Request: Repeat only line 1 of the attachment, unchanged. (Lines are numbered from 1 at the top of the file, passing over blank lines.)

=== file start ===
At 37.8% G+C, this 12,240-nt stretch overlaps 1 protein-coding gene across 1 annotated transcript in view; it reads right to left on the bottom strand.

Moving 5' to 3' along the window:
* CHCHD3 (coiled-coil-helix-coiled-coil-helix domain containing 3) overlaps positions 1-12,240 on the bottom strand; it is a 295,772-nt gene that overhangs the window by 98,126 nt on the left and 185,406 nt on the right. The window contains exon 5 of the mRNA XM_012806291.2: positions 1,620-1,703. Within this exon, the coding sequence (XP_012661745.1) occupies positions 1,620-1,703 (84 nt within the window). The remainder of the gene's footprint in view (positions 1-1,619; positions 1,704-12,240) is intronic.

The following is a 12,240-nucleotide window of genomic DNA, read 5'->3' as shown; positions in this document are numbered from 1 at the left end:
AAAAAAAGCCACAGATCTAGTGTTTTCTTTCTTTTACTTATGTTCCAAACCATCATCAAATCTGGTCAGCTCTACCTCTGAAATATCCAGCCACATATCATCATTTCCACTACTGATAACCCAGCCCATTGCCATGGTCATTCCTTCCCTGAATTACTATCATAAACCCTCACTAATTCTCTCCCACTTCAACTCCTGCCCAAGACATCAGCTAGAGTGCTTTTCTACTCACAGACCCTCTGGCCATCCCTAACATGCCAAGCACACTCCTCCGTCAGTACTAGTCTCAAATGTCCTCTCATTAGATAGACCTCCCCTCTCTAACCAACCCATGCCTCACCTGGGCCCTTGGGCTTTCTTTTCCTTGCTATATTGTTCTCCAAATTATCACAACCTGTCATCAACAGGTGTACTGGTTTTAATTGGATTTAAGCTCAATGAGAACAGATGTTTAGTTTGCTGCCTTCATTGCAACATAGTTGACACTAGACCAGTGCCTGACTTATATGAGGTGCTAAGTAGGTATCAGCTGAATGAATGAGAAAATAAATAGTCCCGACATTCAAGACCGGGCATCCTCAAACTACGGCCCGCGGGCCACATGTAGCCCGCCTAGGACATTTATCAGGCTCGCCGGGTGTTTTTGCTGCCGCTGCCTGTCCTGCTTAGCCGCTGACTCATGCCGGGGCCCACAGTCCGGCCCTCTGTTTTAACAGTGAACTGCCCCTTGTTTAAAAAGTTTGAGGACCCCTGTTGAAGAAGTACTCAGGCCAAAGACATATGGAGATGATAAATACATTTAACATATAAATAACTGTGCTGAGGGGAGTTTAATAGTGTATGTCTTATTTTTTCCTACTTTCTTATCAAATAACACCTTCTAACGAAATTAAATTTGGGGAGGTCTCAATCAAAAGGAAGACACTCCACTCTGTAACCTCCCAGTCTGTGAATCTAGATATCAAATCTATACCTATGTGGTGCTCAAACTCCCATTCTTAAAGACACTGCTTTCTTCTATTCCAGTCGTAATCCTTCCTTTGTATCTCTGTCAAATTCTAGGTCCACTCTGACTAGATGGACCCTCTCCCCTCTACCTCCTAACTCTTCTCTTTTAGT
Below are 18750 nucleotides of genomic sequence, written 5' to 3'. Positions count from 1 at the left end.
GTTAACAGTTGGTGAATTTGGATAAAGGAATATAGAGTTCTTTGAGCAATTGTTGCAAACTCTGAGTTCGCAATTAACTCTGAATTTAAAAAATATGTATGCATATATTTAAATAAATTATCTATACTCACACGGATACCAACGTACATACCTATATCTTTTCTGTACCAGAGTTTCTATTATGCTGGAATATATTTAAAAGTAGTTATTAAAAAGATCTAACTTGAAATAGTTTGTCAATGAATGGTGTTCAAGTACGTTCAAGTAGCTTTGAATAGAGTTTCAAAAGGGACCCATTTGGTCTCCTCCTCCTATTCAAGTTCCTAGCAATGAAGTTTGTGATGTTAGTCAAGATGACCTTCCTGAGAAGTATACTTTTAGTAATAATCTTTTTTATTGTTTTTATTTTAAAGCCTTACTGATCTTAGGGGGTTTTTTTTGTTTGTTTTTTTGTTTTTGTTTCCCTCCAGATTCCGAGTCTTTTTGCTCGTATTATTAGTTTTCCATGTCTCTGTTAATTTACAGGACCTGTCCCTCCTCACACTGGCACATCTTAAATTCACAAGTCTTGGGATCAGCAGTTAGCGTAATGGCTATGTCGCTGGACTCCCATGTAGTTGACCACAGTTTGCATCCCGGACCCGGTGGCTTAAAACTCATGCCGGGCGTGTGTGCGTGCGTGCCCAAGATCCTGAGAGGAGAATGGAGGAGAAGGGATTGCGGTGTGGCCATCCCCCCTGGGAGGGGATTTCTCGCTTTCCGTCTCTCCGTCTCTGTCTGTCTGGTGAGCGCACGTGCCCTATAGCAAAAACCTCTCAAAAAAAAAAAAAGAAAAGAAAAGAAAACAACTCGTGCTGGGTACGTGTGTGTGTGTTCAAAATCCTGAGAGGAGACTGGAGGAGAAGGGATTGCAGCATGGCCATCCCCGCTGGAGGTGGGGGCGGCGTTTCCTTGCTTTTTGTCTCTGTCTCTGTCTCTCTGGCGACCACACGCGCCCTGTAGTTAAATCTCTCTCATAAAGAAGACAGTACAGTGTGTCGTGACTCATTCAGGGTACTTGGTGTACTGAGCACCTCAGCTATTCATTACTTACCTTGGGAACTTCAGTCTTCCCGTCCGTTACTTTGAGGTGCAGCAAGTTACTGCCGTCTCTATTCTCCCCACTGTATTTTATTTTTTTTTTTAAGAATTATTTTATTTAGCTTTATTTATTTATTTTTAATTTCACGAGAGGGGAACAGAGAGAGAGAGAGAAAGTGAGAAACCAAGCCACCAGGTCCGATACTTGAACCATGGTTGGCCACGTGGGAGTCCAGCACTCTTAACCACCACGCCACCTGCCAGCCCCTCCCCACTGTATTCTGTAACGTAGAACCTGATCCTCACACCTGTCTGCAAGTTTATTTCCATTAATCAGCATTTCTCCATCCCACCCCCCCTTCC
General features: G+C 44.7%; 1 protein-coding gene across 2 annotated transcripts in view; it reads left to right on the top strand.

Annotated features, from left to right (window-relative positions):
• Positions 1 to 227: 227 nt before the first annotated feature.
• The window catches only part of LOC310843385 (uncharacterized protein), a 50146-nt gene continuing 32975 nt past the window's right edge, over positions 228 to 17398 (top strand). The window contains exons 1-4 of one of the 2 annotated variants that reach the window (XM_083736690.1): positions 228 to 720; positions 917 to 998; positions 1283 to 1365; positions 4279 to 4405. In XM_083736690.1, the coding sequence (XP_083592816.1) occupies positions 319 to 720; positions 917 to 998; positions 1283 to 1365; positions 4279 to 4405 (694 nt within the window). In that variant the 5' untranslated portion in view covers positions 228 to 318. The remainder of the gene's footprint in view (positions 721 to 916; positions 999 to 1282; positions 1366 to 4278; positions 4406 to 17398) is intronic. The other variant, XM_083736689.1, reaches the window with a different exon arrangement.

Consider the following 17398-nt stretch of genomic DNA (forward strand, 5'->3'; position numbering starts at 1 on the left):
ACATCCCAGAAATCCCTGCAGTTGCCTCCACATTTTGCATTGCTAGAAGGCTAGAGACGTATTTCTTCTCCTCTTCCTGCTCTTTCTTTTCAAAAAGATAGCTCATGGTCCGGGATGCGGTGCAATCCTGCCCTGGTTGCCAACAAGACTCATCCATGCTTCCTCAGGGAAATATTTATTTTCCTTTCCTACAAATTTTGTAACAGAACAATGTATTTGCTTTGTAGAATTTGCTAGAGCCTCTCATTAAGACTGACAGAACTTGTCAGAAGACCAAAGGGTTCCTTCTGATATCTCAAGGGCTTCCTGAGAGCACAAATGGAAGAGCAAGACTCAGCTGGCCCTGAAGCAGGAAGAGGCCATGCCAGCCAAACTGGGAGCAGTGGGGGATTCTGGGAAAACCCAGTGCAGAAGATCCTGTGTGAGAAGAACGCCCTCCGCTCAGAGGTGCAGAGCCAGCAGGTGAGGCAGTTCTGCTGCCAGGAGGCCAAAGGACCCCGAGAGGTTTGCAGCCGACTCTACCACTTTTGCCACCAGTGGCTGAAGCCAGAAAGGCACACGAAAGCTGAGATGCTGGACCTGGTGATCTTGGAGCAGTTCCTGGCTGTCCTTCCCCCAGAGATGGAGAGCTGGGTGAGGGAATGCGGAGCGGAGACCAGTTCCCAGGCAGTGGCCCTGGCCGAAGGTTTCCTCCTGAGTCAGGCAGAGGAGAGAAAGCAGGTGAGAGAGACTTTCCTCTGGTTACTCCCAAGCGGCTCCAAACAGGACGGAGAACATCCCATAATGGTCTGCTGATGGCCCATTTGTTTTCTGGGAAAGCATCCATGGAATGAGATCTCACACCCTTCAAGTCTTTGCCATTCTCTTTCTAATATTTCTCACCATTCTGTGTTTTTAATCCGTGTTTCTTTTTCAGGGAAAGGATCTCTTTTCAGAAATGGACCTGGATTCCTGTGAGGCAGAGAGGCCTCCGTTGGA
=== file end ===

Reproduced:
At 37.8% G+C, this 12,240-nt stretch overlaps 1 protein-coding gene across 1 annotated transcript in view; it reads right to left on the bottom strand.